Ayatollah Khamenei condemns UK after PM May's comments

Comments by Ayatollah Ali Khamenei come after Prime Minister Theresa May called Tehran a "threat" to the Middle East.

    Ayatollah Ali Khamenei speaks in a meeting in Tehran on Saturday [Office of the Iranian Supreme Leader via AP]
    Ayatollah Ali Khamenei speaks in a meeting in Tehran on Saturday [Office of the Iranian Supreme Leader via AP]

    Iranian Supreme Leader Ayatollah Ali Khamenei condemned Britain as a "source of evil and misery" for the Middle East after British Prime Minister Theresa May called Iran a regional threat.

    "Shamelessly, the British have recently called ... Iran a threat to the region, but everyone knows that ... it is the British who have always been the source of threats, corruption and misery," state news agency IRNA quoted Khamenei on Saturday as telling participants at an Islamic unity conference in Tehran.

    Khamenei called "policies and the actions of the British in the past two centuries a source of evil and misery for the peoples of the region", IRNA added.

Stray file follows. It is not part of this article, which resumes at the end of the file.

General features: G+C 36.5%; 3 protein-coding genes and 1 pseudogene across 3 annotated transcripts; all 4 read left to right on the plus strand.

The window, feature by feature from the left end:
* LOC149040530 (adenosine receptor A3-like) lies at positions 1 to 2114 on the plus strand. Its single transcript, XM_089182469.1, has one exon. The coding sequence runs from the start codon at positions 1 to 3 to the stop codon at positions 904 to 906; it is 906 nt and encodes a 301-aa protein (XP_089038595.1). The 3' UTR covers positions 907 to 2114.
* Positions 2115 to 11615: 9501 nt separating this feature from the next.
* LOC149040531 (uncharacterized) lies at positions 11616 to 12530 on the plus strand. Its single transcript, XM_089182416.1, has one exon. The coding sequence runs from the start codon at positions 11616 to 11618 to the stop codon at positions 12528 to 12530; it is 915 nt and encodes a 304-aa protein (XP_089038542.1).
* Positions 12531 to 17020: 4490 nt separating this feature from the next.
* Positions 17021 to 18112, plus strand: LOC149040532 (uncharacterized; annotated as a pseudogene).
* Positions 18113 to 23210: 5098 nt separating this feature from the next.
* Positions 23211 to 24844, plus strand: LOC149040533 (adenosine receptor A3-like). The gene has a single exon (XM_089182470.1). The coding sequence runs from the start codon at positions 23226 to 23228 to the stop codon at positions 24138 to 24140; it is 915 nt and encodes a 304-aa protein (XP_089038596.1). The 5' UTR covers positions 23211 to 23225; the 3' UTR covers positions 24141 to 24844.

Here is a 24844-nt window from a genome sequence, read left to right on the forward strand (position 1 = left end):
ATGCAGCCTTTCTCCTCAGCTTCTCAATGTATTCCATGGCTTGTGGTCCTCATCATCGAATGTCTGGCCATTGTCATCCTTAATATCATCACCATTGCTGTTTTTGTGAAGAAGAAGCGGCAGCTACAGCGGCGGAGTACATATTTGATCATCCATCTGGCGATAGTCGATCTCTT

May called on Gulf Arab heads of state at a summit last week to work with London "to push back against Iran's aggressive regional actions, whether in Lebanon, Iraq, Yemen, Syria or in the Gulf itself".

    "So I want to assure you that I am clear-eyed about the threat that Iran poses to the Gulf and the wider Middle East," she told the summit in Bahrain on December 7.

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    Khamenei accused the United States and Britain of provoking conflicts among the main Sunni and Shia branches of Islam. "The old British policy of 'divide and conquer' is seriously on the agenda of Islam's enemies."

    Iranian media reported on Saturday the foreign ministry had summoned a top British diplomat in Tehran to protest against British criticism of its actions in Syria.

    The move came after British Foreign Secretary Boris Johnson said on Thursday he had summoned the ambassadors of Russia and Iran to convey his "profound disquiet" over events in the besieged Syrian city of Aleppo.

    Britain and Iran exchanged ambassadors in September more than a year after Britain reopened its Tehran embassy, which was closed for nearly four years after it was stormed by protesters.

    Iran and most Gulf states are on opposite sides in Middle East conflicts, with Iran an ally of President Bashar al-Assad in Syria's war and of the armed Houthi movement fighting a Saudi-led military coalition in Yemen.

    Why is Iran backing Syria's Bashar al-Assad? - UpFront

       

    SOURCE: News agencies


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